The trial of wine collector/accused wine counterfeiter Rudy Kurniawan — the man alleged with perpetuating "the biggest wine hoax in history" in selling over a million dollars worth of fake bottles — continues. The New York Post reports that "wine detective" Michael Egan testified yesterday that labels and bottles belonging to Kurniawan were fakes. In one stunning example, Egan — formerly of the Sotheby's wine department — demonstrated to the jury how a rare bottle of 1929 Roumier Bonnes-Mares had a fake label by pointing out a watermark that read "Concord." In Egan's research he discovered that Concord is the name of a printer made by a company from Indonesia (Kurniawan's home country) and testified: "I don't think a [vintage] Bordeaux or a Burgundy would be using a printer from a company that was only established in 1983."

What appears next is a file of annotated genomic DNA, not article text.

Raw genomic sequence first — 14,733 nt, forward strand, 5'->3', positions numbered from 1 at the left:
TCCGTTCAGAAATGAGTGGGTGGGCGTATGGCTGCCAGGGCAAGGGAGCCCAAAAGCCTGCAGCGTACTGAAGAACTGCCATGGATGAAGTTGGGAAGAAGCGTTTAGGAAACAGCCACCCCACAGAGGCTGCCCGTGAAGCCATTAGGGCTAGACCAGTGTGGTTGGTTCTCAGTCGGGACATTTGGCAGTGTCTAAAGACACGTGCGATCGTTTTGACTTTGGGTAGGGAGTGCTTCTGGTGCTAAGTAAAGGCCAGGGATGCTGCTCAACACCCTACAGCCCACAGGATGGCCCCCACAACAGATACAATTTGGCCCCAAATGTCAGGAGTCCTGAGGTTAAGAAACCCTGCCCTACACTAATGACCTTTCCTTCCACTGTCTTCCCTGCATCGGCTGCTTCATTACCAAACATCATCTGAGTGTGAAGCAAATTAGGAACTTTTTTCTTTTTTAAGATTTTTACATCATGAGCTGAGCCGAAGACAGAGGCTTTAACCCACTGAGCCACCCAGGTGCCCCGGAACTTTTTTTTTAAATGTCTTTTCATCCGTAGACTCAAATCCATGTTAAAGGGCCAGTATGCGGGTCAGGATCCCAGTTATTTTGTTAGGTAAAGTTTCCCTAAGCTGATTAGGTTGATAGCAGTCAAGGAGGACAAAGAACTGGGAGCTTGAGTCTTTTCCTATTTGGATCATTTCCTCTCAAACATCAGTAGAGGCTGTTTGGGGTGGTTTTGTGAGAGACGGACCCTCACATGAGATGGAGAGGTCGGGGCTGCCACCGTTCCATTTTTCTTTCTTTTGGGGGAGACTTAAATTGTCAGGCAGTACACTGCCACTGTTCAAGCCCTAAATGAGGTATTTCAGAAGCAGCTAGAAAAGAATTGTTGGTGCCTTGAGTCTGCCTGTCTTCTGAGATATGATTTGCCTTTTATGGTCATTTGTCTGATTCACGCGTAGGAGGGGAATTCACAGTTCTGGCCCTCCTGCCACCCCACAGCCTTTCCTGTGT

Egan also testified that almost all of the wines seized from Kurniawan's Los Angeles home are fakes, Decanter reports. He offered a staggering statistic: "Since I started doing my fine-wine expert business, out of the thousands of bottles that I checked, I found that 1,433 are counterfeit and, of those, 1,077, or 75%, came from Rudy Kurniawan." Egan joins a long list of prominent wine industry folks who have testified against Kurniawan. Last week, top winemakers Laurent Ponsot of Domaine Ponsot, Domaine de la Romanée-Conti's Aubert de Villaine, and Christophe Roumier of Domaine Georges Roumier were all witnesses for the prosecution. The prosecution has also offered evidence like photos of a "wine factory" in Kurniawan's home, so the defense has their work cut out for them.